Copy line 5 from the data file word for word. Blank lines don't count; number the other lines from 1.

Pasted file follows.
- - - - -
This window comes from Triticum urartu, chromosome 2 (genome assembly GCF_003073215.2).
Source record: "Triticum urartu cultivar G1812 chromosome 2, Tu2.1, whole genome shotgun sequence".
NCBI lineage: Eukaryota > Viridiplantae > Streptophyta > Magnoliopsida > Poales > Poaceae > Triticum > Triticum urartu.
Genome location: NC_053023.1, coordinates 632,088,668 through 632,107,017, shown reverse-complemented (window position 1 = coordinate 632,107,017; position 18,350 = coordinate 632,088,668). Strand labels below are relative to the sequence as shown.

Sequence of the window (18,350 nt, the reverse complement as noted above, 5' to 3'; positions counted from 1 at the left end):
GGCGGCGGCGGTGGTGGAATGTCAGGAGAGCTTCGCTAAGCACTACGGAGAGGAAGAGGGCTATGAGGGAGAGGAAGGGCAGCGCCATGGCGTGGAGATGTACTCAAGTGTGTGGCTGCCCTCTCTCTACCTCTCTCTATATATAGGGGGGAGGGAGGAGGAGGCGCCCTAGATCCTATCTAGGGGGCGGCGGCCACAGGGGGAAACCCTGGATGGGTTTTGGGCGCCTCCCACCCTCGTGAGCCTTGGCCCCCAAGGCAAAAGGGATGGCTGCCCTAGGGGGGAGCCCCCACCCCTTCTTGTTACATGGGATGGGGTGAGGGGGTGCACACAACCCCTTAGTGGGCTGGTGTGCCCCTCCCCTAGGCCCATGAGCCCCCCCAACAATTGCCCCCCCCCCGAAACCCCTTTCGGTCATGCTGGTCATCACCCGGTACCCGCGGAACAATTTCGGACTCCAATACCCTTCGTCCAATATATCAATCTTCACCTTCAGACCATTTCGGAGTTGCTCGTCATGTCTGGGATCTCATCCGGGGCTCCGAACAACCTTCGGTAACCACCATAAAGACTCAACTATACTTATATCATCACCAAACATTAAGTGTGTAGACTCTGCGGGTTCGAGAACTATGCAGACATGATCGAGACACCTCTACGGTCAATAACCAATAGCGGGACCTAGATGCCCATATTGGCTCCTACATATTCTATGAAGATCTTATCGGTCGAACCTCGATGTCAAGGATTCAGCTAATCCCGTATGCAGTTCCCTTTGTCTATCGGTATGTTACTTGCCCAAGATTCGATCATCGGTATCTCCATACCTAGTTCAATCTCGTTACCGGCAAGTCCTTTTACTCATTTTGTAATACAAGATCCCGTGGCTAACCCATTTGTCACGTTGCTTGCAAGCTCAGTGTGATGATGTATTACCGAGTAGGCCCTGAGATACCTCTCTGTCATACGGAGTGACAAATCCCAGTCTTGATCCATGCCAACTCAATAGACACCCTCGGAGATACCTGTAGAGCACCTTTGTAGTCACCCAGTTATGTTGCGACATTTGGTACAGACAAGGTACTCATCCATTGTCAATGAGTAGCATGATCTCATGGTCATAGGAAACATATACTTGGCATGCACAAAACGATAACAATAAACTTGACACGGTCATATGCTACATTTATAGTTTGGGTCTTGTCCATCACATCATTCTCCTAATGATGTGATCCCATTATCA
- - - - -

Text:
Sequence of the window (18,350 nt, the reverse complement as noted above, 5' to 3'; positions counted from 1 at the left end):